Medicare fraud continues to grow

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The inspector general of the Department of Health and Human Services (HHS) has warned repeatedly that the Medicare program is "highly vulnerable" to fraud, particularly in South Florida, where schemes center on expensive, infusion-based HIV medications and on equipment such as wheelchairs, walkers, canes and hospital beds.

According to The Washington Post, officials from the Centers for Medicare and Medicaid Services (CMS), reported they have stepped up their efforts to combat fraud over the past year by working closely with investigators, removing the requisite billing numbers of nearly 900 companies and imposing new standards in high-fraud areas that would prevent people convicted of felonies from ever receiving a Medicare number.

Law enforcement authorities estimate that healthcare fraud costs taxpayers more than $60 billion each year, reports The Post. In what prosecutors call the largest case of healthcare fraud by a single person, Rita Campos Ramirez of Miami, over nearly four years, electronically submitted more than 140,000 Medicare claims for unnecessary equipment and services.

Healthcare experts said the simplicity of Campos Ramirez's scheme underscores the scope of the growing fraud problem and the need to devote more resources to theft prevention.

"There's always more fraud than we have resources to combat," said Kimberly L. Brandt, director of program integrity at CMS. "We have done a much better job of realigning our resources to attack this problem."

Investigators and prosecutors trained their focus on Miami after noticing two patterns:

  • Nearly half of 1,581 medical equipment companies in the Miami area did not comply with basic Medicare requirements to be open during scheduled hours and to have a telephone number. The inspector general and the Government Accountability Office have flagged weak oversight of these suppliers for about 12 years, according to congressional testimony.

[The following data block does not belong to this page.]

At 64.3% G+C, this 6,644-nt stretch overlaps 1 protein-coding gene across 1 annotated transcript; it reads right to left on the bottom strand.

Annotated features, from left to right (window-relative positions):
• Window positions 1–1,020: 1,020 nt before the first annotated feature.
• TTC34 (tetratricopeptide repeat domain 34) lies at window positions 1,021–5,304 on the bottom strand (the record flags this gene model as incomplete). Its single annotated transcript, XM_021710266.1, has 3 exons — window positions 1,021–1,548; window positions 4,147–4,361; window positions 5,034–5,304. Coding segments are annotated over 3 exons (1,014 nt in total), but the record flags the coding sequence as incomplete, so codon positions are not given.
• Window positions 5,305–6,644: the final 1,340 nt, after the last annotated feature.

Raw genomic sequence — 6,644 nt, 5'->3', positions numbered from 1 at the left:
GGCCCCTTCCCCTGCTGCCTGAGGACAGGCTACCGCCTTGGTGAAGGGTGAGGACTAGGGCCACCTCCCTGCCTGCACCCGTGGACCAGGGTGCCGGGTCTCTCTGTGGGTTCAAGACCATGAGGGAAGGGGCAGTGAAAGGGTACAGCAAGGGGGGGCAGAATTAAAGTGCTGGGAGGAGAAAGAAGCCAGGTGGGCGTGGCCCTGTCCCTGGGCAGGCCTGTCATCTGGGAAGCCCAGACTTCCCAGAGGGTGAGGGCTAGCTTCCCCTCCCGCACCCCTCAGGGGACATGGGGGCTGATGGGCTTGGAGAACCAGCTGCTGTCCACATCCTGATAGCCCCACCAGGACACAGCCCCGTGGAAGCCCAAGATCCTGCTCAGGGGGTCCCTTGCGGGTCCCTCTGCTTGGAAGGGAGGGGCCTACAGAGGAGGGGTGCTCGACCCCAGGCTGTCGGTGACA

• The South Florida region bills Medicare more than $2 billion each year for injectable HIV medications—a figure that is 22 times higher than similar claims in the rest of the country, and is out of line with demographic data in a population of 2 million in Miami-Dade County, HHS statistics show.

Officials from the Department of Justice have moved to freeze money in suspicious bank accounts controlled by medical equipment company owners and have created a Washington, D.C.-based strike force to handle the issue.

Since the creation of the strike force, authorities report a $1.75 billion drop in Medicare claims in Miami since the operation began a year ago but continue to look for a more comprehensive solution as the fraudulent medical equipment companies appear to have shifted tactics to other areas, according to Christopher Dennis, the special agent in charge of the HHS inspector general's office in Miami.

According to The Post, Medicare program officials said they are vigilant despite time pressure and limited resources—employees review fewer than 5 percent of the nearly 1 billion claims filed each year. The vast majority of claims shuttle through computer systems that are tweaked when authorities notice fraud patterns.

CMS currently is working to finalize a rule that would prevent convicted felons from obtaining Medicare billing numbers. At present, that regulation applies only in a few high-fraud regions, The Post reported.